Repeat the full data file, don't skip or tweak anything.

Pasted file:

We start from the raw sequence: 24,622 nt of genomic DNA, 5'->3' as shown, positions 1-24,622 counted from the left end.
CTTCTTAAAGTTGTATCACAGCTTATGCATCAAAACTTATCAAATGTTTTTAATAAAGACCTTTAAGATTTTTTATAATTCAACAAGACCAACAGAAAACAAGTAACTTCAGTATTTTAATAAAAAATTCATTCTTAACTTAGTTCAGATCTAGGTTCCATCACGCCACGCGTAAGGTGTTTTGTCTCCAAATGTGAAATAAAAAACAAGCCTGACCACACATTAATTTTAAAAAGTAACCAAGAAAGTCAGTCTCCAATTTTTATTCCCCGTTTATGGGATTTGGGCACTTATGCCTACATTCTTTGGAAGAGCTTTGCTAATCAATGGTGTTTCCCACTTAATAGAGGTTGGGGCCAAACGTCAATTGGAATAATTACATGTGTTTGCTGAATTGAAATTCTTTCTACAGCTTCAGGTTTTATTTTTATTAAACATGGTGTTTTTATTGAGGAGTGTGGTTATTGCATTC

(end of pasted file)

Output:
We start from the raw sequence: 24,622 nt of genomic DNA, 5'->3' as shown, positions 1-24,622 counted from the left end.
CTTCTTAAAGTTGTATCACAGCTTATGCATCAAAACTTATCAAATGTTTTTAATAAAGACCTTTAAGATTTTTTATAATTCAACAAGACCAACAGAAAACAAGTAACTTCAGTATTTTAATAAAAAATTCATTCTTAACTTAGTTCAGATCTAGGTTCCATCACGCCACGCGTAAGGTGTTTTGTCTCCAAATGTGAAATAAAAAACAAGCCTGACCACACATTAATTTTAAAAAGTAACCAAGAAAGTCAGTCTCCAATTTTTATTCCCCGTTTATGGGATTTGGGCACTTATGCCTACATTCTTTGGAAGAGCTTTGCTAATCAATGGTGTTTCCCACTTAATAGAGGTTGGGGCCAAACGTCAATTGGAATAATTACATGTGTTTGCTGAATTGAAATTCTTTCTACAGCTTCAGGTTTTATTTTTATTAAACATGGTGTTTTTATTGAGGAGTGTGGTTATTGCATTC